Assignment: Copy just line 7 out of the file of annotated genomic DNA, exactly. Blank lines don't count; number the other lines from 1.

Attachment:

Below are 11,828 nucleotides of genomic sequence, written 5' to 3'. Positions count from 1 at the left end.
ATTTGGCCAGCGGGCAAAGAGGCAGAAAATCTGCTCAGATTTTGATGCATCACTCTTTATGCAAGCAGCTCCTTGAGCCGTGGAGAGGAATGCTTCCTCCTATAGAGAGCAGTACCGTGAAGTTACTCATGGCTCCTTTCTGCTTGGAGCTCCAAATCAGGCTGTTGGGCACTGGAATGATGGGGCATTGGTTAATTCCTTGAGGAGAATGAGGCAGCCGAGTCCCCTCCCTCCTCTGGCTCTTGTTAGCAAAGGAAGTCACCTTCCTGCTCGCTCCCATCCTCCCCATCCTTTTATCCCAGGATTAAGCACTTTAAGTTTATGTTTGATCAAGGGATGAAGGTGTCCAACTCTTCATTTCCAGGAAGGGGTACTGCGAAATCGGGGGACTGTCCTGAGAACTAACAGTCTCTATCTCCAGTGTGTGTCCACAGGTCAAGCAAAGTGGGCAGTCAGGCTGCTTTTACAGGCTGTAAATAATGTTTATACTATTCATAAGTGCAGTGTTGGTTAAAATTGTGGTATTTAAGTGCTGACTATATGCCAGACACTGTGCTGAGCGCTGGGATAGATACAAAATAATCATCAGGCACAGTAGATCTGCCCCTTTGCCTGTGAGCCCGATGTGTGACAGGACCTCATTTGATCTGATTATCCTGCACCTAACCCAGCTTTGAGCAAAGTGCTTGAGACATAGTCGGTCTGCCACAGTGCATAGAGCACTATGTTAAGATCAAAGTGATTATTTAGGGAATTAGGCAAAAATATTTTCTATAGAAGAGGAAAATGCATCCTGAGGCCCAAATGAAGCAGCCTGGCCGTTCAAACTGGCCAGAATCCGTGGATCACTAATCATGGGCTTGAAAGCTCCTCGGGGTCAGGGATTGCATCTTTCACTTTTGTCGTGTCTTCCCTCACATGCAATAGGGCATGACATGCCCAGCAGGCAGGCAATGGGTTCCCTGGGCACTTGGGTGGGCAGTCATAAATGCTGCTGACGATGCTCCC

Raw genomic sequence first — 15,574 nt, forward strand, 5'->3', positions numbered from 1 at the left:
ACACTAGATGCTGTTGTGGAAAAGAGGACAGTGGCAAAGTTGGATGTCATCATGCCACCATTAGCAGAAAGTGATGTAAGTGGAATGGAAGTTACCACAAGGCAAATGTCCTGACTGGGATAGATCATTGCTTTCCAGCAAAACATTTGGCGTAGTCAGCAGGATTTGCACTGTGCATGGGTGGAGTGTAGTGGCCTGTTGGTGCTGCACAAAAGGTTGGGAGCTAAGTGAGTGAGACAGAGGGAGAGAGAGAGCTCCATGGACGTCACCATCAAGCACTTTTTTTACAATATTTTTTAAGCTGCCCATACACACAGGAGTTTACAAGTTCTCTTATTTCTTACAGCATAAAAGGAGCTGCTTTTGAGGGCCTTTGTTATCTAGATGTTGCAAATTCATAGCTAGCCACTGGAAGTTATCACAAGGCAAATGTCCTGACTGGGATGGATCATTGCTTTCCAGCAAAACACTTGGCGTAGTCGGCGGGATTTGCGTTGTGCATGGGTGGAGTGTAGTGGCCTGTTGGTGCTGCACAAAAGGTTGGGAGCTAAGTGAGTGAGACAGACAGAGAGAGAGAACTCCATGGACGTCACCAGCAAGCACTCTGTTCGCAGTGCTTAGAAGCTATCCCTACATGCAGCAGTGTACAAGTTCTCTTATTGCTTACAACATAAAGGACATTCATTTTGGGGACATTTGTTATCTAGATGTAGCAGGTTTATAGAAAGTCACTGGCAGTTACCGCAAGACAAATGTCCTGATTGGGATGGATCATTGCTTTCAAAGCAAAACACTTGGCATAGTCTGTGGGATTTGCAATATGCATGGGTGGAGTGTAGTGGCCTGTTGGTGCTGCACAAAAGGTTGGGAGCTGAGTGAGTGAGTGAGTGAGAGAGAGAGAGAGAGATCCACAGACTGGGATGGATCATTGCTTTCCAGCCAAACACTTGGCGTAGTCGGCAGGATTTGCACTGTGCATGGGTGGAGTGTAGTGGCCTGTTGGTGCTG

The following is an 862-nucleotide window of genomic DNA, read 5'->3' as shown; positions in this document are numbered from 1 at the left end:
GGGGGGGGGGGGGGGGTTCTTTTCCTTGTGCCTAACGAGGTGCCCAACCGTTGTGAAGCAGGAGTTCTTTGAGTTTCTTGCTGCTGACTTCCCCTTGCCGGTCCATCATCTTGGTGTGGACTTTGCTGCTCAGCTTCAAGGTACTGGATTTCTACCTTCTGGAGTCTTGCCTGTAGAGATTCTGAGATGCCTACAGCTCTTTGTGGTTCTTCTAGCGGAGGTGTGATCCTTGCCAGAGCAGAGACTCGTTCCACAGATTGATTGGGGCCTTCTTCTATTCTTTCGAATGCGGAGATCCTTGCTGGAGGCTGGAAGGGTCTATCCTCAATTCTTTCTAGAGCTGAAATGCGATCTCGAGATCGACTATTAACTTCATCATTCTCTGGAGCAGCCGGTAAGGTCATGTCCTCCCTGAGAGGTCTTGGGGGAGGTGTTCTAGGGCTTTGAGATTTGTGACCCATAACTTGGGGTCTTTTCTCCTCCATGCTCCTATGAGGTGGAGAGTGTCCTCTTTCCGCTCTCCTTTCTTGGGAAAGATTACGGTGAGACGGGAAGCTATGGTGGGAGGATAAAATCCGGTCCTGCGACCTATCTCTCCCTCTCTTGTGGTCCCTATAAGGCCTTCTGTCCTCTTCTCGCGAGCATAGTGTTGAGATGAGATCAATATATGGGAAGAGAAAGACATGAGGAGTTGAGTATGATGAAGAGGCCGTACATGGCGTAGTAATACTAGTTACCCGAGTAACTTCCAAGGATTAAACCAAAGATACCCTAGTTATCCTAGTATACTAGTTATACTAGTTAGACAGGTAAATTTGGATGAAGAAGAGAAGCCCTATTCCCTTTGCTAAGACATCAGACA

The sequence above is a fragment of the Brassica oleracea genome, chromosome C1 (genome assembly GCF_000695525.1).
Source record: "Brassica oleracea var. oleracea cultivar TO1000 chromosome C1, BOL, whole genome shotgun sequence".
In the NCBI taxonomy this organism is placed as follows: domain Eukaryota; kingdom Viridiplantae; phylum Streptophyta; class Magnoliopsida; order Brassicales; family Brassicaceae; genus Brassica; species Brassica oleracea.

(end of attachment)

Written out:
The sequence above is a fragment of the Brassica oleracea genome, chromosome C1 (genome assembly GCF_000695525.1).